A little update to my practical challenge. I’ve been trying to introduce a new practical to one of my lessons at least once a week. It’s been going very well. I’ve been dedicating one of my frees every week to putting practical orders in/speaking to the physics technician (unavailable before and after school due to part time hours) and generally planning where I can fit in new, appropriate class practicals and demos. A marvellous resource of videos explaining how to carry out lots of demos is here. It’s the National STEM Centre archive of practical physics demos. Massively useful, especially if you are mostly teaching yourself how to do these things.
I feel like I should add in here that I already do lots of practical work with my classes. 🙂 I wonder if I come across like I don’t do any? Well, I do, it’s just that I shy away from new (to me) things that I don’t already have experience with. Partly time, partly lack of experienced teachers with the time to go through practicals after school, partly no time to share good practice within school time (a huge mistake, in my opinion).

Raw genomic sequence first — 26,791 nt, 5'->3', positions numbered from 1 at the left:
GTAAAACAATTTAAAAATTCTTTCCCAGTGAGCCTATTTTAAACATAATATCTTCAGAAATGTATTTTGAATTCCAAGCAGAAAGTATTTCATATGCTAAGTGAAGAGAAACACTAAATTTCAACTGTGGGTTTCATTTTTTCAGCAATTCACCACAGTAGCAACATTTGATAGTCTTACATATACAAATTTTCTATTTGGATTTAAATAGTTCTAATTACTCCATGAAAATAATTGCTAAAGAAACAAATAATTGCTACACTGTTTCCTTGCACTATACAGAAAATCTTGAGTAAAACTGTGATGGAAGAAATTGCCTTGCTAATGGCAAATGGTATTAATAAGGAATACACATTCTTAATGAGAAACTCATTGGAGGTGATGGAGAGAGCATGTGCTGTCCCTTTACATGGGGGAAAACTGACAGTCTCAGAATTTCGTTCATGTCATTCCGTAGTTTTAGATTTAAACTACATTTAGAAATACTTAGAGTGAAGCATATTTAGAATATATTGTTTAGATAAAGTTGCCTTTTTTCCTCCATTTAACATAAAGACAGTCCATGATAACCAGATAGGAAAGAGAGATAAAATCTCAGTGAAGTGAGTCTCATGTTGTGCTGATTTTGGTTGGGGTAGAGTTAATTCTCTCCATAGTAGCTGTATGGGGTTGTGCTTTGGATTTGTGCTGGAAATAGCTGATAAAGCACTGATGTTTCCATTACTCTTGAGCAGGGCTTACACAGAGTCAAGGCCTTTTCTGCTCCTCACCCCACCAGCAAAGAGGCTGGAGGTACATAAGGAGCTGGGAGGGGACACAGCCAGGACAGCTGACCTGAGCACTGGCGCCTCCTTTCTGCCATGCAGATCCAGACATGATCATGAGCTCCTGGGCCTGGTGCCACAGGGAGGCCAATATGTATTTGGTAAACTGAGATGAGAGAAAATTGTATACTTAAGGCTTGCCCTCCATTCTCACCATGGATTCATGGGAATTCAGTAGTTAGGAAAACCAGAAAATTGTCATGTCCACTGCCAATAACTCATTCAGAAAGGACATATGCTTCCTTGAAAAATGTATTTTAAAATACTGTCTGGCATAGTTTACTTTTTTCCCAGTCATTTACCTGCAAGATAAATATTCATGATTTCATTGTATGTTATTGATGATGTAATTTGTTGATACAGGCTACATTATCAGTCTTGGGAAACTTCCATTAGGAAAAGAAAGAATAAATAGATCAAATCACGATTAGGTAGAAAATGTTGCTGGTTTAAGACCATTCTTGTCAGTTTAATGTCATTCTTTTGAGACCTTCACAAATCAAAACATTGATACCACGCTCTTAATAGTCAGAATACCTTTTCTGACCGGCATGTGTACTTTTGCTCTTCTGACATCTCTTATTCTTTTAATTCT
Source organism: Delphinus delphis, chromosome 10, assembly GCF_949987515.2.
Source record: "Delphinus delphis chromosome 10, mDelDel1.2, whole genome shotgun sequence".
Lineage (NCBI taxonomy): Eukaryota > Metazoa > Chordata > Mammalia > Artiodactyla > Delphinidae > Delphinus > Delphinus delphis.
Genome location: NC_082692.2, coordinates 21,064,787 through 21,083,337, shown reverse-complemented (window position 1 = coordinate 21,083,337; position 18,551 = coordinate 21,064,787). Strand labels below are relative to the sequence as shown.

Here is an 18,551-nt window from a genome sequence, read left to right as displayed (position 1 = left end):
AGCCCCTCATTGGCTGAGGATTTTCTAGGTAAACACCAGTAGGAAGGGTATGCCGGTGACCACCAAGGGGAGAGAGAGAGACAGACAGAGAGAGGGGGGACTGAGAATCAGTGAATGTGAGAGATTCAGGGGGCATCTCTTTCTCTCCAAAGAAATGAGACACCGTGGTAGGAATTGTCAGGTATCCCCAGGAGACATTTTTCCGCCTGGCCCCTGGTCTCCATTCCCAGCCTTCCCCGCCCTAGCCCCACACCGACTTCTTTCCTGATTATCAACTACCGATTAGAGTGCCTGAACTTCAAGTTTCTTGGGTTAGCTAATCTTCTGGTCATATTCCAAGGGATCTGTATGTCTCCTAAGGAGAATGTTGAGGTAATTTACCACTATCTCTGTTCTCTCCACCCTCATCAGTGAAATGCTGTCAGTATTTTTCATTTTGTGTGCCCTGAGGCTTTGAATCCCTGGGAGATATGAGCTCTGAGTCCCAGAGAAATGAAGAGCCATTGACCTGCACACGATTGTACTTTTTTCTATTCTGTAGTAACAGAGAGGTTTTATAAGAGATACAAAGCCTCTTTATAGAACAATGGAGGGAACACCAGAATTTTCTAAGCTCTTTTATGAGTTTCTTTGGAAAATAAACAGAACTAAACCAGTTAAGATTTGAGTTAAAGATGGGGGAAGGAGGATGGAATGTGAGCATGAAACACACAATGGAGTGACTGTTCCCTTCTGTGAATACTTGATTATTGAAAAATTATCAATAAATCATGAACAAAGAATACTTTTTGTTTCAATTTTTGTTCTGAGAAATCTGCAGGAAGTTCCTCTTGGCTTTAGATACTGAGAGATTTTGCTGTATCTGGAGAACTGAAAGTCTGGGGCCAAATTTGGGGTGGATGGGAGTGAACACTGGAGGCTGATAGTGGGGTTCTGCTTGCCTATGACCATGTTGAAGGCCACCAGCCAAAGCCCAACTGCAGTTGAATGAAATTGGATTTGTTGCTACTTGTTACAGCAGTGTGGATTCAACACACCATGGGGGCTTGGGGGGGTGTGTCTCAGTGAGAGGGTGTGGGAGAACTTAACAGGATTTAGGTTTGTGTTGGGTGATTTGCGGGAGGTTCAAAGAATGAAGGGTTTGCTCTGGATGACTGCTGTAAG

This week I’m introducing the waves topic to year 12. A good opportunity to build my first jelly baby wave machine. Why do this? well, mainly because it’s a bit fun and quite impressive with very low key materials needed. It demonstrates the properties of transverse waves.
We needed duct tape, wooden kebab skewers, jelly babies and something to hang the whole thing from at either end.
I got the class to do most of the building and it was great. It also only took about 15 mins to build. Here’s what we came up with:
It looked even better when I got it all still before starting a wave.
Wave machine success!